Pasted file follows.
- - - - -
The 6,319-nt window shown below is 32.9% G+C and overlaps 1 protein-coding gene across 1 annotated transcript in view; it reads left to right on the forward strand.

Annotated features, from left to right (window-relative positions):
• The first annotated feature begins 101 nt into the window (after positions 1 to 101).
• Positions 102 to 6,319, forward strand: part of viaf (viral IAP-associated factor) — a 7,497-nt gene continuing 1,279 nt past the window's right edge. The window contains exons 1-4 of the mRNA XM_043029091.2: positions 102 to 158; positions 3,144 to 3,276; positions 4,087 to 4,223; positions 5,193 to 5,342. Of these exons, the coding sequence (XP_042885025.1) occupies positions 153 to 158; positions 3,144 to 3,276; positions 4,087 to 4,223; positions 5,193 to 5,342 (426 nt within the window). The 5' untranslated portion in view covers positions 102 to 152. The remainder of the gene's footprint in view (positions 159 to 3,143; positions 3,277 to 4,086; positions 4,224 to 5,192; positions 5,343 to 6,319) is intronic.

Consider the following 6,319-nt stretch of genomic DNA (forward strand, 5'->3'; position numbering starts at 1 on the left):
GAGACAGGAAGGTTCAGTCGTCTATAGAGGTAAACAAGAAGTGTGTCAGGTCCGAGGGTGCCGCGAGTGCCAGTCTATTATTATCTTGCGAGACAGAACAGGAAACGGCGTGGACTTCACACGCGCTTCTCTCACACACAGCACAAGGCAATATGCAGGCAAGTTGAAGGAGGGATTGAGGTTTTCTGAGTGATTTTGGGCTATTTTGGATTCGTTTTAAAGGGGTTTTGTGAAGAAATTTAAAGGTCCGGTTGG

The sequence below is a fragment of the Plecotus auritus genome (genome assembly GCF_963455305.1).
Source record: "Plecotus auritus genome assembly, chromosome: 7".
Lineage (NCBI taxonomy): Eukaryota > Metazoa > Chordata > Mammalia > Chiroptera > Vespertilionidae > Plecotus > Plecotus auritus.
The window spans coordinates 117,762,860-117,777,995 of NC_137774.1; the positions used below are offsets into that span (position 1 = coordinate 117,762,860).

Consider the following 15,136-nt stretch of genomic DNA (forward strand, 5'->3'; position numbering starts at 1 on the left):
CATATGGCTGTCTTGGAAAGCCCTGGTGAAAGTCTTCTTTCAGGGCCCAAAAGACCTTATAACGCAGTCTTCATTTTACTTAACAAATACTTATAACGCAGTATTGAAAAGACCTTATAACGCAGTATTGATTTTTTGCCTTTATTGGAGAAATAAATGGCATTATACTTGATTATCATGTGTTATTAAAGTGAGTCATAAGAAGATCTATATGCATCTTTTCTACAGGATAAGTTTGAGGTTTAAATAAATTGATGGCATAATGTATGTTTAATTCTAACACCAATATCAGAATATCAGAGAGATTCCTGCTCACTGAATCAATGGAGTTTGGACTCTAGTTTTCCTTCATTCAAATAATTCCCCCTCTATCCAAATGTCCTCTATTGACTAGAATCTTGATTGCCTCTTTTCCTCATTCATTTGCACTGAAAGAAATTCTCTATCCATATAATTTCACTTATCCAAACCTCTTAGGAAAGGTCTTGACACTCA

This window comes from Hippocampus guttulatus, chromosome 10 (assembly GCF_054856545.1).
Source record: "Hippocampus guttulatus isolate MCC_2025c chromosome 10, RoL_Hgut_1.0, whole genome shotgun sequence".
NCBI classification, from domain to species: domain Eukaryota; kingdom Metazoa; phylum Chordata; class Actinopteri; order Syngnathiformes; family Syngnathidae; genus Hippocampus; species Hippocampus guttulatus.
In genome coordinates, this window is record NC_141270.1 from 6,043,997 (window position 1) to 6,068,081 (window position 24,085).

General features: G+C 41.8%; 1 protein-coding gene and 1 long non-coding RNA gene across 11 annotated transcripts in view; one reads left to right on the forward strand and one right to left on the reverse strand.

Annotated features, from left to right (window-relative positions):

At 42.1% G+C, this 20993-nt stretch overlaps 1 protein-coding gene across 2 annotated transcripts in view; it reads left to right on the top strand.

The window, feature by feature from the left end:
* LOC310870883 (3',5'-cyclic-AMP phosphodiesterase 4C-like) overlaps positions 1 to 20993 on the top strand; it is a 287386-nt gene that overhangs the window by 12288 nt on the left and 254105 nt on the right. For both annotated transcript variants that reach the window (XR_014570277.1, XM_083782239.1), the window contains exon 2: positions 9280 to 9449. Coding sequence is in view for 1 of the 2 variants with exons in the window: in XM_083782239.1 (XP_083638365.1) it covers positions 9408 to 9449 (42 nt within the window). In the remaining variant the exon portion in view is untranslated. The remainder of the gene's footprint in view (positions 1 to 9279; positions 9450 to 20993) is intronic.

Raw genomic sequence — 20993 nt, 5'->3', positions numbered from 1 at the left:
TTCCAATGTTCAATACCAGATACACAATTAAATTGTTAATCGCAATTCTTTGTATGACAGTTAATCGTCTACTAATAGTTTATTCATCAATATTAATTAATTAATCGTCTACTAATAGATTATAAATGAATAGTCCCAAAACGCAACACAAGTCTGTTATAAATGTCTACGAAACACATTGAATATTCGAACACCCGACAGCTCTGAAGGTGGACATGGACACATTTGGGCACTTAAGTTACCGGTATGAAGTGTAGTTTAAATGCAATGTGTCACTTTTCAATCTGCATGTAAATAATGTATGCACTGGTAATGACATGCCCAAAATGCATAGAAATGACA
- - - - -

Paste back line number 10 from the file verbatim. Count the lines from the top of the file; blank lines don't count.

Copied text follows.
The window spans coordinates 117,762,860-117,777,995 of NC_137774.1; the positions used below are offsets into that span (position 1 = coordinate 117,762,860).